Formerly Obese Woman Completes a 200-Mile Relay Race

"When you erase self-limiting beliefs, it tells you, if I can do this, I can do anything," Jennifer Roe tells PEOPLE

Photo: Courtesy Jennifer Roe

brightcove.createExperiences(); Jennifer Roe abandoned her healthy eating habits when she became pregnant with her son, and by the time she gave birth she had reached 255 lbs.

As part of her quest to get healthy physically and mentally, she began running – and recently competed in a 200-mile relay race along with 11 other teammates, who also experienced dramatic weight loss. Roe and her teammates’ stories are the subject of the new documentary From Fat to Finish Line (available on iTunes and Amazon).

“My whole life I was a little bit chunky,” Roe, 43, tells PEOPLE. “I’ve always been on and off a diet my whole life. Then I got pregnant, and I decided to stop watching what I ate because I was like, oh finally, I can just eat whatever I want.”

In addition to becoming obese, Roe developed gestational diabetes.

“It hit me that if I don’t take control of my health, I could develop really horrible issues,” she says. “I was miserable. I could barely move. My knees hurt, my ankles hurt.”

Roe decided to rejoin Weight Watchers – which had worked for her in the past – to lose all the weight she had put on.

“It took me three years to take off the weight,” she says. “The first two years were a slow battle. I still wasn’t really exercising. By year three I found an urge to run.”

In addition to dealing with weight issues, Roe had been struggling with depression.

“I was still heavy, my son had been diagnosed with autism, I was losing my house, and I picked up this self-help book and it said to make 100 life goals,” she says. “One of [my goals] was to a run a ‘5-mile marathon,’ which doesn’t even exist – that’s how much I knew about running!”

The Lodi, New Jersey-based filmmaker decided to sign up for a half marathon, and began blogging about her “absurd journey” to cross the finish line.

“The first day I ran, I ran for one minute and I thought, ‘I’m screwed,’ ” she admits. “But I just kept going and I made it to that finish line.”

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Running helped Roe drop to 145 lbs. – but the impact of her new hobby was way more than just physical.

“Running has changed every area of my life,” she says. “When you set a goal, it changes you when you train and achieve it. When you erase self-limiting beliefs, it tells you, if I can do this, I can do anything.”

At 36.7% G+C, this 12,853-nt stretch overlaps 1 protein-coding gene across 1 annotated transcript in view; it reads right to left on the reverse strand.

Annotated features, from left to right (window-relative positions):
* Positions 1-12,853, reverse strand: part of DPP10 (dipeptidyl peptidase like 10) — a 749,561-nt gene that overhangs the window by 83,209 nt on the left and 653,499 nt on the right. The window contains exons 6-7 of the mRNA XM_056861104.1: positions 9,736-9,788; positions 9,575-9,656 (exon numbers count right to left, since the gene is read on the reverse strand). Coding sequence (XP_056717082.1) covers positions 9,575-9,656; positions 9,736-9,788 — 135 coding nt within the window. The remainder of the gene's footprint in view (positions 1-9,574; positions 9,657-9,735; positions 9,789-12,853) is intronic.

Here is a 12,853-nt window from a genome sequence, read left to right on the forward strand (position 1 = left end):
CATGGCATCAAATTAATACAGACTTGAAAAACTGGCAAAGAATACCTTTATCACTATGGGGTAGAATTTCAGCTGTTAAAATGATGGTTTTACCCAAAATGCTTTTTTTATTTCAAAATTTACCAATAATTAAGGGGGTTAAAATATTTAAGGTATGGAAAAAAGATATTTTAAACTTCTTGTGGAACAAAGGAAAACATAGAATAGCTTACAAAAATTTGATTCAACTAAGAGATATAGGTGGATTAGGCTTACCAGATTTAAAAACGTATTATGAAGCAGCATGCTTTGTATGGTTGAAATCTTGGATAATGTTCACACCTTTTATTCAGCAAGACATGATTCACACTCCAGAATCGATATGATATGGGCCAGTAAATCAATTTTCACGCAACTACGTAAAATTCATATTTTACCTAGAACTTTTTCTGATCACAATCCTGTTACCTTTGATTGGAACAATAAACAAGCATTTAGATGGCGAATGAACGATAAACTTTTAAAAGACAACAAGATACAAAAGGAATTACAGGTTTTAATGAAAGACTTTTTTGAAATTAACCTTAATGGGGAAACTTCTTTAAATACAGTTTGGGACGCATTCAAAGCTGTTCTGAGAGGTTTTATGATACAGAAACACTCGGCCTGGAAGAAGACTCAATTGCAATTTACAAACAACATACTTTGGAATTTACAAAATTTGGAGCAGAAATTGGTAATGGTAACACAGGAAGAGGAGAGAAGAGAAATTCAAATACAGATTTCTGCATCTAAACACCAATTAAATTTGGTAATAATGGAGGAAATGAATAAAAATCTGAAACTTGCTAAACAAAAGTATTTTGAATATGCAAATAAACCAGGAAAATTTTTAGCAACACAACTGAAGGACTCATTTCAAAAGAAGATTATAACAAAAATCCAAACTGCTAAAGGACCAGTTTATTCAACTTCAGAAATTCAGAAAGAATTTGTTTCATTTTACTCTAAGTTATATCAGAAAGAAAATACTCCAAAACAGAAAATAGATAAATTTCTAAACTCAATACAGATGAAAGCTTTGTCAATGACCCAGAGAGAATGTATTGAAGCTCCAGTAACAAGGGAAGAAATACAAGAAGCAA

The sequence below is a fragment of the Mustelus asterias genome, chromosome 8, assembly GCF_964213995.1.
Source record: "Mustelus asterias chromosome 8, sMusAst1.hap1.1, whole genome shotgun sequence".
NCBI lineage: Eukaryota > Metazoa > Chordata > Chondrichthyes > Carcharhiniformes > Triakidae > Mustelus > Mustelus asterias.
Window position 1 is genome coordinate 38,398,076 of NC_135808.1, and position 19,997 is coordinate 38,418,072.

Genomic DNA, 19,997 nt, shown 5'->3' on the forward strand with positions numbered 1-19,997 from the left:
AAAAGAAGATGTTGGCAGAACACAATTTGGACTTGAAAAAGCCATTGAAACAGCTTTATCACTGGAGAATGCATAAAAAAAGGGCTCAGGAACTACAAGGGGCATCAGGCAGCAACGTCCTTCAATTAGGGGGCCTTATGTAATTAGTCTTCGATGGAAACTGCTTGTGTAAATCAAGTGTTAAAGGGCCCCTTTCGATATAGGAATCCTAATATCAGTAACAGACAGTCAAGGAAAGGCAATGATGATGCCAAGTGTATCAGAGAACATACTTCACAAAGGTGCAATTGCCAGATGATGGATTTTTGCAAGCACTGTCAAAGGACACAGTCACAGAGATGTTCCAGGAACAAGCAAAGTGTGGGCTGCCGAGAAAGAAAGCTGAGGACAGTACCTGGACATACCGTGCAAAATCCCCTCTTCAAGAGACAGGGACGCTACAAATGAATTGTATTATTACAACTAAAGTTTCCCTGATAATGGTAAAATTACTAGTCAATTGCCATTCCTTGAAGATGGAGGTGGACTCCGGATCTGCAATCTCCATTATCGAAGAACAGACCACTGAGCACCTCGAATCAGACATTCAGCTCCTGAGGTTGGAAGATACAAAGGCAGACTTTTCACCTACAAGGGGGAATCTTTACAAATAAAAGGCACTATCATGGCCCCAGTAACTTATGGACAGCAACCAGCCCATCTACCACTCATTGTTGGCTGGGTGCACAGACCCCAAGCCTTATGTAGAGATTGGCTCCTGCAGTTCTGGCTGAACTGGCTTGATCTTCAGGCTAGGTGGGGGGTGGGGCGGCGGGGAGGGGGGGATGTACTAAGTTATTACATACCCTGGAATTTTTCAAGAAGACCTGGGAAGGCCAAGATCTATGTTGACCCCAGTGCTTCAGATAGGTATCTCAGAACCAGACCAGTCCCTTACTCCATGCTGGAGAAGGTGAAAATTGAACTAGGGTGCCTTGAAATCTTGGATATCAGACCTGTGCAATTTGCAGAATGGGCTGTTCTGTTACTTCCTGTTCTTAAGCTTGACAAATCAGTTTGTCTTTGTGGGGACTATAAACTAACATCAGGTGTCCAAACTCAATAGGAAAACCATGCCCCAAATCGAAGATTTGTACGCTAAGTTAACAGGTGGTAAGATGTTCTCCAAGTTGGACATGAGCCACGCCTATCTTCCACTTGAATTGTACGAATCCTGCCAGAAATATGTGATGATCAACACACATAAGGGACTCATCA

Incorporating running into her life also helped Roe alleviate depression.

“As a mom to a baby with autism, it was overwhelming, so running was also an opportunity for me to mentally clear out my mind,” she says. “When things were getting hard at home, I could get out and concentrate on running and not on anything else. It was truly ‘me’ time, and it still is.”

When Roe was approached by one of her blog followers to join a 12-person team – all made up of people who had lost about 100 lbs. – running a non-stop, 200-mile Ragnar Relay race from Miami to Key West, Florida, she decided to take the challenge.

“The old me would have never said yes, but I said yes,” she said.

And she doesn’t regret that decision.

“A lot of us grew up overweight, so we weren’t used to being on an athletic team,” she says. “I always wanted to be an athlete, but always felt chubby and clumsy. For me, this was my opportunity to be part of a team and work towards a common goal. It was a very fulfilling experience.”

Roe not only participated in the relay, but produced the documentary film that follows her team’s journey.

“We hope to show that no matter what your size, no matter where you’re at, you can run,” she says. “We want to inspire people to get active, and whether you’re losing 100 lbs. or running 200 miles, if you just keep moving forward you can get to your finish line, whatever that may be.”

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